Tuesday, April 29, 2014

Hawkeye whodunit

Nothing makes me happier than seeing photos from productions of my plays. And Gehlin Catholic School (Go Jays!) of Le Mars, IA took some great ones for their production of The Butler Did It! this weekend.

They also got a fabulous writeup in the Le Mars Daily Sentinel. Of course, my favorite part of the article has to be these very kind words from director Mark Morehead:
Morehead said he selected the play particularly because he appreciated the slapstick comedy in the script.

"I started reviewing scripts last fall," he said. "I came across this one and I read through it once and I laughed hysterically through the reading. ... It has really great one-liners."
Break legs, everyone! I hope the audience laughs as much.

Sunday, April 27, 2014

What I learned at the conference

I just got home from the Pikes Peak Writers Conference and what a wonderful experience it was. Overwhelming, yes. Exhausting, definitely. But wonderful, through and through.

I met a lot of great people--both newbies to the writing field and grizzled veterans. And I was re-inspired but some incredible speakers, from the hard-driving TV reporter and novelist Hank Phillippi Ryan to the hilariously foul-mouthed screenwriter/novelist Chuck Wendig. Chuck's mantra: "Care less. Write more."

On Saturday afternoon, I led a workshop on improvisation titled, ""Whose Story Is It Anyway?" My premise was this: in both novels and plays, it's the characters who drive the story, not the author. But when novelists are stuck in their writing, they're often recommended to use tools that require more writing. Instead, I suggested they do what actors do: get up off your feet and do some improv. It 'll force you to use a different part of your brain and might even kickstart a whole new slew of ideas.

I led a mini-version of this class at a conference preview this February and it phenomenally well. The room was packed with writers, and the five victimess-er, volunteers--I was assigned threw themselves wholeheartedly into the exercises. It didn't hurt that most of them had had some theatre experience.

So I was little disappointed when Saturday arrived and only seven people showed up. What made matters worse, nearly all of them had planned on sitting out the activities and just watching.

Writers--what are you going to do?

But with a little arm-twisting, I was able to get all of them on their feet, and they had a ball. In fact, they had so much fun that when class time came to an end, they hogtied and forced me to come up with additional imrpov games they could play.

Okay, the hogtying was an exaggeration, but the games were not. The participants stuck around another half hour to play improv games until it was time for dinner. They especially enjoyed a game of Quick Change set in a meat freezer and a free-form activity set on a deserted island in which the writers potrayed characters from their own writing.

Last year, I led a class titled Intro to Playwriting and only seven people showed up (including the moderator). I blamed the low turnout on the irredeemably boring title of my class and decided to jazz things up this year by changing the title to Writing Plays for the (Surprisingly Lucrative) School Market.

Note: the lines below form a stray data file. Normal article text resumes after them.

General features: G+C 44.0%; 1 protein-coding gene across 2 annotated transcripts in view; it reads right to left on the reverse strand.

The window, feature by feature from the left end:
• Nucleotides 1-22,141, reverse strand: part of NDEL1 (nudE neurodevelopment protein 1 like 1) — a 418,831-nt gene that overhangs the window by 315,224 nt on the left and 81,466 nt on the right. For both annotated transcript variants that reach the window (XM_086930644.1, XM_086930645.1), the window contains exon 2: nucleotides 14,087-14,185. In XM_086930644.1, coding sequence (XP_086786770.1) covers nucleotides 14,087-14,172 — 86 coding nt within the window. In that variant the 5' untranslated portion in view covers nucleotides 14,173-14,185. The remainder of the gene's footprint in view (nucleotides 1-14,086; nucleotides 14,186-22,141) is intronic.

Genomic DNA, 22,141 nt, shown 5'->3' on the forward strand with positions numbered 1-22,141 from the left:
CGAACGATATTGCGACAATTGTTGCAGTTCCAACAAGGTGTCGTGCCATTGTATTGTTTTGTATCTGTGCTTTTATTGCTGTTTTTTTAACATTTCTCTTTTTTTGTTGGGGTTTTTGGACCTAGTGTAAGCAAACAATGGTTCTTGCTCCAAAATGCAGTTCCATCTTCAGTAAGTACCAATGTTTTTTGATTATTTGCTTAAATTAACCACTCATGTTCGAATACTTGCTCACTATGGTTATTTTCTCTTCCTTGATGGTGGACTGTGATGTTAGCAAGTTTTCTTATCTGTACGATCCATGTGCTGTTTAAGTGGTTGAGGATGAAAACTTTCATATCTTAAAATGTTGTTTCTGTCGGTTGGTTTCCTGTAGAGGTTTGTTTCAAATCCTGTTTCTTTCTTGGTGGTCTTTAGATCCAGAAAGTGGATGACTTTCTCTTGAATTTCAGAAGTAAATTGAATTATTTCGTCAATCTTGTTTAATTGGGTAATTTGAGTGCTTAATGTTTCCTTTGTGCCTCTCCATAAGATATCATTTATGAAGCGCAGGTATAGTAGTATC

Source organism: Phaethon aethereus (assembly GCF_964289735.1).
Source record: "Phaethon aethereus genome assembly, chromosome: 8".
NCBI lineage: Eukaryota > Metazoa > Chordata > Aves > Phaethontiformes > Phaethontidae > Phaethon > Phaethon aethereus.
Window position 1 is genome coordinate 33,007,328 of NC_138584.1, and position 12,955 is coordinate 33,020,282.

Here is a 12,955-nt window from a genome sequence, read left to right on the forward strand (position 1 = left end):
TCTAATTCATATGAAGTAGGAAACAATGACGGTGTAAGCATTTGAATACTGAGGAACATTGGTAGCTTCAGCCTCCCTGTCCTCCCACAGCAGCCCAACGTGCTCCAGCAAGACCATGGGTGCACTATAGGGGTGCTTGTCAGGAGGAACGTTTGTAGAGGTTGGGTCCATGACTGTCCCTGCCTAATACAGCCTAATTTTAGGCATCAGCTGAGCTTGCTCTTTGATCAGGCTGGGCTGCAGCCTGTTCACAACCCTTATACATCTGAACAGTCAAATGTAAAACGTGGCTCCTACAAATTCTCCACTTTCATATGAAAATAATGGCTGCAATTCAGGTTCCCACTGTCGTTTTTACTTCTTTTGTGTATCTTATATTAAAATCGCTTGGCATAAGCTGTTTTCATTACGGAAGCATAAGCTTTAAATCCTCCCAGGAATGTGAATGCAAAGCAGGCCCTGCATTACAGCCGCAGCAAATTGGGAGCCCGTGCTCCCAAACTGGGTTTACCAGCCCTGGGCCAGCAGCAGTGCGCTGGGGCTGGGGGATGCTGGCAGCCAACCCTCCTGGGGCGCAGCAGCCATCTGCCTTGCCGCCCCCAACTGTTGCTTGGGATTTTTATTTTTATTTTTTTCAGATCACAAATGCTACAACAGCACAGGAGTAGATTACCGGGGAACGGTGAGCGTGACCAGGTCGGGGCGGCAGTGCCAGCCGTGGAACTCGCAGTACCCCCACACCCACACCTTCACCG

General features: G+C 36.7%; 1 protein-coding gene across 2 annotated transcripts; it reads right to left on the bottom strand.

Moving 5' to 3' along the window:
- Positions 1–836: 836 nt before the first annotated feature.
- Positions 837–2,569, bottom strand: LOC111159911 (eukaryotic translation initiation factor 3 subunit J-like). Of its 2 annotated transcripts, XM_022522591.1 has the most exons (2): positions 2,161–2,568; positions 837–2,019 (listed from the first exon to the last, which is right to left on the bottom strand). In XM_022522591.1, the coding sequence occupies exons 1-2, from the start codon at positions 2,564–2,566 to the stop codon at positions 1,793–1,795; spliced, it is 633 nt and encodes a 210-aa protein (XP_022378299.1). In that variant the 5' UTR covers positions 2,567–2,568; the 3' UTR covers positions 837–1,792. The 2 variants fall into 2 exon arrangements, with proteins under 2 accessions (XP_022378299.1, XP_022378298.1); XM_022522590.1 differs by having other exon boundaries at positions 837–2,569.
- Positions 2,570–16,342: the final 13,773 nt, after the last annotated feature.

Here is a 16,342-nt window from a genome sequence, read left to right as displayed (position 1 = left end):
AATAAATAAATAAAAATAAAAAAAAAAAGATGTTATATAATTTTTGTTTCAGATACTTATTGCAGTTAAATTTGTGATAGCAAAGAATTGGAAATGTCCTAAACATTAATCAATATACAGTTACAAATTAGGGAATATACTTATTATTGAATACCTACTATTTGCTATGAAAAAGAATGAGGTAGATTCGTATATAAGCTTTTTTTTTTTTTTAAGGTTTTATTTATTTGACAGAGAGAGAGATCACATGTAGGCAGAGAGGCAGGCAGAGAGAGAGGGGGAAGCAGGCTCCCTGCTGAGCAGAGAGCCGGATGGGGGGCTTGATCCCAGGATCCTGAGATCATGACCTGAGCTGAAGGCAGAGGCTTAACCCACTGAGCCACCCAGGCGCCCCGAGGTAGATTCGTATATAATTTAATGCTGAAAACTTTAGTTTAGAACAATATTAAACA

Again, only seven people showed up (including the moderator). But it all worked out. The attendees were very enthusiastic and they peppered me with a wide range of questions. I may have even inspired a couple to try their hands at this little-known field.

I may not return next year. But my experience this year was extremely rewarding, and I hope to continue teaching classes elsewhere.

Wednesday, April 9, 2014

Sit down already!

I don't know how he does it. Not only has Broadway producer Ken Davenport found commercial and critical success with shows such as Kinky Boots, not only does he hold some of the most popular producing seminars in the country, but he also writes a fabulously entertaining blog.

When Ken wants to know how Broadway audiences feel about something, he doesn't just wonder about it. He goes out and asks them.

That was the case today, when he posted the results of his survey in which he asked Broadway attendees whether take part in standing ovations and why.

The survey found that 99% of Broadway shows earn a standing O. I see about 50 shows a year, and I would estimate that 80% of those shows get the audience on their feet.

Is that too high? I think so. And Ken's survey bears me out. Turns out that 80% of Broadway audience members stand up even when they they're not that thrilled with the show.

Why? Well, the survey provides lots of explanations, but I think only one gets to the heart of the matter: People are rewarding the performances, not the show itself.

I get that. Actors work damn hard, and a great performance can make even a ho-hum script seem brilliant.

Still, standing ovations are supposed to mean something and if 80% of productions get them, how are we supposed to reward the 20% that are truly outstanding?

I don't know. But if each of us were a little less eager to jump to our feet, maybe we could start making standard ovations special again, instead of merely expected.